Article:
The central government’s latest capital expenditure plans are expected to boost new and ongoing infrastructure projects, especially in India’s industrialized states.

Finance minister Nirmala Sitharaman on Monday announced ₹37,000 crore additional capital expenditure, ₹25,000 crore for the Centre plus 50-year interest-free loans of ₹12,000 crore for states. The latter can also be used for settling dues to contractors.

“If you look at the east coast economic corridor, Delhi-Mumbai industrial corridor, multimodal logistics parks, state governments require a substantial contribution. Given that these loans are interest-free and will only require bullet repayment, it’s definitely attractive," said Arindam Guha, a partner at Deloitte.

States in the forefront of industrial development such as Andhra Pradesh, Maharashtra, Gujarat, Tamil Nadu, and Uttar Pradesh will find it easier to absorb the central funds, Guha added.

India already has a large number of projects listed under the National Infrastructure Pipeline. “The problem all this while was of getting resources. The government has probably done a reassessment and it is comfortable with the funding, without expanding the fiscal deficit," he said.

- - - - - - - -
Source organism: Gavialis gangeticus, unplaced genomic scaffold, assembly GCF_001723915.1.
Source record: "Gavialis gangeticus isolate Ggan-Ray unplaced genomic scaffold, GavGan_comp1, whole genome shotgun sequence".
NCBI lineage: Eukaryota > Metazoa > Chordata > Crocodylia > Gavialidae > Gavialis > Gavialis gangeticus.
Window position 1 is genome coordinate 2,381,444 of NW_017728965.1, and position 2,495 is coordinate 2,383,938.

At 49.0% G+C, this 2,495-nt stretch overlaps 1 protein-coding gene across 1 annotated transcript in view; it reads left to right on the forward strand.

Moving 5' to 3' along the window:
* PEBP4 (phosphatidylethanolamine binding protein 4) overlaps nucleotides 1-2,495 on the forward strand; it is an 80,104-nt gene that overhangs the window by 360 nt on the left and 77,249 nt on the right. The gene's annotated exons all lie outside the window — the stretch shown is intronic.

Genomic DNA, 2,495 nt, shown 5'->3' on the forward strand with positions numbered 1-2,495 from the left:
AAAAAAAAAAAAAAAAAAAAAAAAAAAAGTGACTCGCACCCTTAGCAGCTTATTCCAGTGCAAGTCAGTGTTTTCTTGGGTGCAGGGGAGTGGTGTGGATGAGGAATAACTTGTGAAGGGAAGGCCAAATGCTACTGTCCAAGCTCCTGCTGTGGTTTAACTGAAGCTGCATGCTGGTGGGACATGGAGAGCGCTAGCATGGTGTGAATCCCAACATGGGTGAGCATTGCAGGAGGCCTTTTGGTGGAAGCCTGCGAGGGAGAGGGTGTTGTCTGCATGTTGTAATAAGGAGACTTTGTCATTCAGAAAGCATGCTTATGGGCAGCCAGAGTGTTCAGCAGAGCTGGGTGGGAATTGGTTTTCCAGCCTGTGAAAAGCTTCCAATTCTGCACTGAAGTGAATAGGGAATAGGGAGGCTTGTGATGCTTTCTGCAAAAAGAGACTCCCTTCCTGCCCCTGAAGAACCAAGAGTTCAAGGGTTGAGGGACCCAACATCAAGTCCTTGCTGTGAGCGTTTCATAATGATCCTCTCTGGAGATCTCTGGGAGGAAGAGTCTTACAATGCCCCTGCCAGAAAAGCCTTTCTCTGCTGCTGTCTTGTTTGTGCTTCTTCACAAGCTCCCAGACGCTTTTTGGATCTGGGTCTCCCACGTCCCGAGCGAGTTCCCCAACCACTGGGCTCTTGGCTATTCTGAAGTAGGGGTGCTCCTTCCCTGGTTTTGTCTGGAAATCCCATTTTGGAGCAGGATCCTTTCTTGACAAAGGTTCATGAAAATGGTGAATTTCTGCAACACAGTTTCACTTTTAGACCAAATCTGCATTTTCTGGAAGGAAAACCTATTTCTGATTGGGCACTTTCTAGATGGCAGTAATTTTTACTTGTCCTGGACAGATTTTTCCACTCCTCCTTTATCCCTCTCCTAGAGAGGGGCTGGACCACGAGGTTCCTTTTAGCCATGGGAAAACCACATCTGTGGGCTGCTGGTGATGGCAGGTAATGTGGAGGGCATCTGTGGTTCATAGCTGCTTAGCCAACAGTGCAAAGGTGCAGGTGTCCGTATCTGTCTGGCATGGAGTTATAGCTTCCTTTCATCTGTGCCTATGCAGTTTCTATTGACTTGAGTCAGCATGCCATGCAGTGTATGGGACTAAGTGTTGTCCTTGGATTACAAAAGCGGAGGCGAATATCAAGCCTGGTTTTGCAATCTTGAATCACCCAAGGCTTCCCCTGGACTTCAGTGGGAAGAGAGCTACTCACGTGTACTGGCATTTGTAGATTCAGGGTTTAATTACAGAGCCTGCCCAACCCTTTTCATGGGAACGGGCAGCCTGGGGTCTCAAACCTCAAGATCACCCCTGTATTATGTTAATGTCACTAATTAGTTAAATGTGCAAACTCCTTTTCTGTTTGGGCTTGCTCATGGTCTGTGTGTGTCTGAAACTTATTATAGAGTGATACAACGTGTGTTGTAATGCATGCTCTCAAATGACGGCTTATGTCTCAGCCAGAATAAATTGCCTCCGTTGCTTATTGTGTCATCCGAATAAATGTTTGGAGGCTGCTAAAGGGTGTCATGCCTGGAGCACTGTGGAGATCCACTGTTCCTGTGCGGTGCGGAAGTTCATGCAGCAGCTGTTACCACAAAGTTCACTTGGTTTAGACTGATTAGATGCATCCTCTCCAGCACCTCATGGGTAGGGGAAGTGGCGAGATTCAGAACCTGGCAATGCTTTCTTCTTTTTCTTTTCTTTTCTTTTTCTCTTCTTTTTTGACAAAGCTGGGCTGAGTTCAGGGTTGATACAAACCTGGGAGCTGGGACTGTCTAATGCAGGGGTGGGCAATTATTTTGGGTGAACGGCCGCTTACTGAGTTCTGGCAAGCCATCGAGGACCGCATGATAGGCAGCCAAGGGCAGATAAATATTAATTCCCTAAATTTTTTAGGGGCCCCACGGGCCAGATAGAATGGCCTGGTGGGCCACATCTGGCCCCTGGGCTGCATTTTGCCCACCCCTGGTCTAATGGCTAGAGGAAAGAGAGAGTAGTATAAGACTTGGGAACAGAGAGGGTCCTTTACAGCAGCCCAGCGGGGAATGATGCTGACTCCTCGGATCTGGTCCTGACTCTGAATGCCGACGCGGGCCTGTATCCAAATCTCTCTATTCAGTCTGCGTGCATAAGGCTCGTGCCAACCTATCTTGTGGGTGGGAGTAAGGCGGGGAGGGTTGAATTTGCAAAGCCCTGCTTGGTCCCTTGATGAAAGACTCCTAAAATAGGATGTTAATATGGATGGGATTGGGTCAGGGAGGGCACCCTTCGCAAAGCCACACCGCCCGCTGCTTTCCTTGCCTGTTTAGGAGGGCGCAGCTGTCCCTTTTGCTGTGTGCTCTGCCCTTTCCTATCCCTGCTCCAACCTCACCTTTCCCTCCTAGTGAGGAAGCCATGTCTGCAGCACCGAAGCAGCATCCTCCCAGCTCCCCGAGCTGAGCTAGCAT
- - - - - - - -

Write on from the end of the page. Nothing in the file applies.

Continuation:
Capital expenditure is generally seen as productive as it involves spending on land, buildings, machinery, and assets for growth.
"Capital use has a high multiplier impact and raises current total national output (GDP) yet in addition future GDP, making obligation more economical. It will likewise give new push to the states and Center," Sitharaman said in Monday's virtual preparation. 

Nonetheless, it is not yet clear whether the extra ₹25,000 crore that is being caused accessible to can be completely used in the last two fourth of this current year, particularly given the limitations on the extent that can be spent in the last quarter, said Aditi Nayar, head financial analyst, ICRA. "The administration of India's capital spending in the initial five months of FY21 remained at ₹1.3 trillion, which gently followed the year-back level. Additionally, there was immense headroom left inside the budgetary distribution of ₹4.1 trillion," she said.

Though a break-up of the additional capex is unclear, the government’s decision is welcome move, said Deepak Thakur, partner at Delhi-based legal firm L&L Partners, since the long-term effect of such investment is expected to give the pandemic-affected economy a demand-side boost. “It is, however, equally important to have checks and balances in place, keeping the implementing agencies accountable for the taxpayers’ money," Thakur said.
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